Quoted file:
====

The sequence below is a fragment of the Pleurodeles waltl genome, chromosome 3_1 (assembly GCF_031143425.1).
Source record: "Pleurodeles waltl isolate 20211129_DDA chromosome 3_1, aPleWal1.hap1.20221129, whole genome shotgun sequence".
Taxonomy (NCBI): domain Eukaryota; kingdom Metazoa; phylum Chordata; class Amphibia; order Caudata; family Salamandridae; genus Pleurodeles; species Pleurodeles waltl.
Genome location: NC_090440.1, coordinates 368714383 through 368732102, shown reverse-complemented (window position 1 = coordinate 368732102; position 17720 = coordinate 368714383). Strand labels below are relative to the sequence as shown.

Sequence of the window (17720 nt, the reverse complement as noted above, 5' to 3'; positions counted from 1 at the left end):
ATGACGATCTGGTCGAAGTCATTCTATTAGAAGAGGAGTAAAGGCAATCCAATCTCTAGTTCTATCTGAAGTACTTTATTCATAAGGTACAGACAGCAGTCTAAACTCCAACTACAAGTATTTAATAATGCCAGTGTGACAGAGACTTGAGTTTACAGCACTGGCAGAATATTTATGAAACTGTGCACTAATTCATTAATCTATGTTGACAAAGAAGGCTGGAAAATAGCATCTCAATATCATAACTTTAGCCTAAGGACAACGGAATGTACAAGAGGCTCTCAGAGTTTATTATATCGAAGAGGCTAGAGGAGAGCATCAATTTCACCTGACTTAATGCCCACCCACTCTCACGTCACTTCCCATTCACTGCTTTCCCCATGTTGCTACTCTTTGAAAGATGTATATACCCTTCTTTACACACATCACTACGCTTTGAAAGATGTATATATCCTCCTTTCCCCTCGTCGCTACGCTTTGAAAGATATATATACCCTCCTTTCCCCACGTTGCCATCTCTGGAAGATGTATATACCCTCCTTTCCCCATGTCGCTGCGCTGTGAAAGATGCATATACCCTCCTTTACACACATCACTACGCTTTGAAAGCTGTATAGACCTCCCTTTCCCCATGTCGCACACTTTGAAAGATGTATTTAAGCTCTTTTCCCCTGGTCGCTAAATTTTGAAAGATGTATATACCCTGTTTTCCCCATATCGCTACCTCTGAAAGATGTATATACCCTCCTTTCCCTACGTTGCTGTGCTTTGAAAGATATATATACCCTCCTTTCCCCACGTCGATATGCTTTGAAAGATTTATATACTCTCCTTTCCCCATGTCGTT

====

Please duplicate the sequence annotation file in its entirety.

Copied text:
The sequence below is a fragment of the Pleurodeles waltl genome, chromosome 3_1 (assembly GCF_031143425.1).
Source record: "Pleurodeles waltl isolate 20211129_DDA chromosome 3_1, aPleWal1.hap1.20221129, whole genome shotgun sequence".
Taxonomy (NCBI): domain Eukaryota; kingdom Metazoa; phylum Chordata; class Amphibia; order Caudata; family Salamandridae; genus Pleurodeles; species Pleurodeles waltl.
Genome location: NC_090440.1, coordinates 368714383 through 368732102, shown reverse-complemented (window position 1 = coordinate 368732102; position 17720 = coordinate 368714383). Strand labels below are relative to the sequence as shown.

Sequence of the window (17720 nt, the reverse complement as noted above, 5' to 3'; positions counted from 1 at the left end):
ATGACGATCTGGTCGAAGTCATTCTATTAGAAGAGGAGTAAAGGCAATCCAATCTCTAGTTCTATCTGAAGTACTTTATTCATAAGGTACAGACAGCAGTCTAAACTCCAACTACAAGTATTTAATAATGCCAGTGTGACAGAGACTTGAGTTTACAGCACTGGCAGAATATTTATGAAACTGTGCACTAATTCATTAATCTATGTTGACAAAGAAGGCTGGAAAATAGCATCTCAATATCATAACTTTAGCCTAAGGACAACGGAATGTACAAGAGGCTCTCAGAGTTTATTATATCGAAGAGGCTAGAGGAGAGCATCAATTTCACCTGACTTAATGCCCACCCACTCTCACGTCACTTCCCATTCACTGCTTTCCCCATGTTGCTACTCTTTGAAAGATGTATATACCCTTCTTTACACACATCACTACGCTTTGAAAGATGTATATATCCTCCTTTCCCCTCGTCGCTACGCTTTGAAAGATATATATACCCTCCTTTCCCCACGTTGCCATCTCTGGAAGATGTATATACCCTCCTTTCCCCATGTCGCTGCGCTGTGAAAGATGCATATACCCTCCTTTACACACATCACTACGCTTTGAAAGCTGTATAGACCTCCCTTTCCCCATGTCGCACACTTTGAAAGATGTATTTAAGCTCTTTTCCCCTGGTCGCTAAATTTTGAAAGATGTATATACCCTGTTTTCCCCATATCGCTACCTCTGAAAGATGTATATACCCTCCTTTCCCTACGTTGCTGTGCTTTGAAAGATATATATACCCTCCTTTCCCCACGTCGATATGCTTTGAAAGATTTATATACTCTCCTTTCCCCATGTCGTT